Estrogens have also been shown to affect the pulmonary vasculature (18). In fact, both endogenous and exogenous estrogen decrease pulmonary artery (PA) vasoconstriction under normoxic as well as hypoxic conditions (8, 19). We have recently demonstrated that exogenous E2 acutely decreases PA vasoconstriction through a rapid and therefore most likely nongenomic mechanism (17).
However, it is unknown whether the acute pulmonary vascular effects of E2 are mediated by ER-α or ER-β. This is of importance, since a better mechanistic understanding of the pulmonary vascular effects of E2 may allow for future nonhormonal, targeted, therapeutic interventions in pulmonary hypertension and acute lung injury. In addition, better insights into pulmonary vascular ER signaling may improve our current understanding of why acute and chronic hypoxic pulmonary hypertension are less common and less pronounced in females, while idiopathic pulmonary arterial hypertension (iPAH) is more prevalent in the female population (18, 20, 27).
In the systemic vasculature, both ER-α and ER-β have been demonstrated to mediate the vasodilator effects of estrogen (26, 43). This effect is mediated by genomic as well as nongenomic mechanisms, some of which include increases in local nitric oxide (NO) release (28). While the exact roles of ER-α and ER-β in the systemic vasculature have not been entirely characterized, data regarding the pulmonary vasculature are sparse and conflicting (3, 4, 11). For example, Hisamoto et al. (11) suggested that E2 activates endothelial NO synthase (eNOS) through ER-α and not through ER-β, while Chambliss et al. (3) demonstrated that ER-β is indeed capable of activating eNOS. This discrepancy may be due to the use of different cell populations and differences in experimental settings. Furthermore, the contribution of ER-α and ER-β to the regulation of PA tone during hypoxia remains unknown. Only recently have selective ER agonists become available, allowing for detailed analysis of the role of ER-α and ER-β in the pulmonary vasculature. In particular, the effects of selective ER agonists on acute hypoxic pulmonary vasoconstriction (HPV) have not yet been investigated. It also remains unknown whether the contribution of ER-α and ER-β differs between hypoxic and nonhypoxic stimuli.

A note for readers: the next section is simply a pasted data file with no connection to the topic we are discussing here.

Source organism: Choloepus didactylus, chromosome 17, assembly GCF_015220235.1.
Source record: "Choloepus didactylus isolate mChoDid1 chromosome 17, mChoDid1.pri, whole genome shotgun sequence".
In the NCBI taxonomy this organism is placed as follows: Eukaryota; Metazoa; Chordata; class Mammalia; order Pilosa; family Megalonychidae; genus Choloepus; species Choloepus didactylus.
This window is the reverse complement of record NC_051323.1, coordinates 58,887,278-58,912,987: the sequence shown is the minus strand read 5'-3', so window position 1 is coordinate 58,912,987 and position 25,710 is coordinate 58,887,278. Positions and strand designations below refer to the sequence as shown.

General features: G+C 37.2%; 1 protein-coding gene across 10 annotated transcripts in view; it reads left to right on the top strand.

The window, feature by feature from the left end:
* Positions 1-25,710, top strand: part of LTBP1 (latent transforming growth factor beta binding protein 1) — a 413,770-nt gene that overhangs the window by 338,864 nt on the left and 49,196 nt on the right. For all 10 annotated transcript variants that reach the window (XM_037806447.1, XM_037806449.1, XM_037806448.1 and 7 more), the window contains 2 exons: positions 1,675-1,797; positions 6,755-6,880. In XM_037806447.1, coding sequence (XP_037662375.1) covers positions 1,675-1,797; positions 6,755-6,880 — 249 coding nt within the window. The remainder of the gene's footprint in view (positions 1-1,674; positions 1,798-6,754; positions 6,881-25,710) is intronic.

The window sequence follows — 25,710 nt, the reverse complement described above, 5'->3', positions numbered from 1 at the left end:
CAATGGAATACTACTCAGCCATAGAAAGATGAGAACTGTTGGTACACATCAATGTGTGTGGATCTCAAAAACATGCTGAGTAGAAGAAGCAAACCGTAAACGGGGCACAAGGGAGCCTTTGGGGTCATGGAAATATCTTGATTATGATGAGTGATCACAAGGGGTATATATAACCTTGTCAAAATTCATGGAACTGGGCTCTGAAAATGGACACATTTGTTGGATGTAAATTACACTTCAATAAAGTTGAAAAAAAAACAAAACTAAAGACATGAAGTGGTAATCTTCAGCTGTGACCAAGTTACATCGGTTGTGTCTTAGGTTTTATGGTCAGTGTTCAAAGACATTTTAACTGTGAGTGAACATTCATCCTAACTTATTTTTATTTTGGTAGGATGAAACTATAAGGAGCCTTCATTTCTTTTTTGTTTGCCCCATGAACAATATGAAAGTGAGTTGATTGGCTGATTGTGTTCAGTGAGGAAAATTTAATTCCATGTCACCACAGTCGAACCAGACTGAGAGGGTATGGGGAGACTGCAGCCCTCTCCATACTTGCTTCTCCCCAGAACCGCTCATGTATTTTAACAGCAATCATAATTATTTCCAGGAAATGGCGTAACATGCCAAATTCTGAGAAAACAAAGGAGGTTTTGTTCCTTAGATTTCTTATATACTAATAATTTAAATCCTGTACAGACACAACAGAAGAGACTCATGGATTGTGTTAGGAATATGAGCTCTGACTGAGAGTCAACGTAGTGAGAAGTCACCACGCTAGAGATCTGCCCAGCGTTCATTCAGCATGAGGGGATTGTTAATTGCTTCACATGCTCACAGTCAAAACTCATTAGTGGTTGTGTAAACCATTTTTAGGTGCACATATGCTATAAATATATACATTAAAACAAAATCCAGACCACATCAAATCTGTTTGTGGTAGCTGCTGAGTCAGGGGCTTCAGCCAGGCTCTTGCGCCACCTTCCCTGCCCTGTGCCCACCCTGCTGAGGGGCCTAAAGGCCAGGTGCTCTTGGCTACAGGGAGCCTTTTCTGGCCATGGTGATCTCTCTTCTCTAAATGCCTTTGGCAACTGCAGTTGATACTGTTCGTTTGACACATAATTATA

We therefore hypothesized that the administration of selective ER-α and/or ER-β agonists acutely decreases PA vasoconstriction induced by pharmacologic and hypoxic stimuli. In addition, we hypothesized that selective ER agonists exert their effects through a NO-dependent mechanism.
To test our hypotheses, we measured isometric force displacement in isolated PA rings from adult male Sprague-Dawley rats. Our objectives were 1) to determine whether the selective ER-α agonist propylpyrazole triol (PPT) rapidly decreases phenylephrine (PE)- and hypoxia-induced PA vasoconstriction, 2) to investigate whether the selective ER-β agonist diarylpropiolnitrile (DPN) rapidly decreases PE- and hypoxia-induced PA vasoconstriction, and 3) to measure whether the effects of PPT and DPN are attenuated in the presence of the NOS inhibitor Nω-nitro-l-arginine methyl ester (l-NAME).
MATERIALS AND METHODS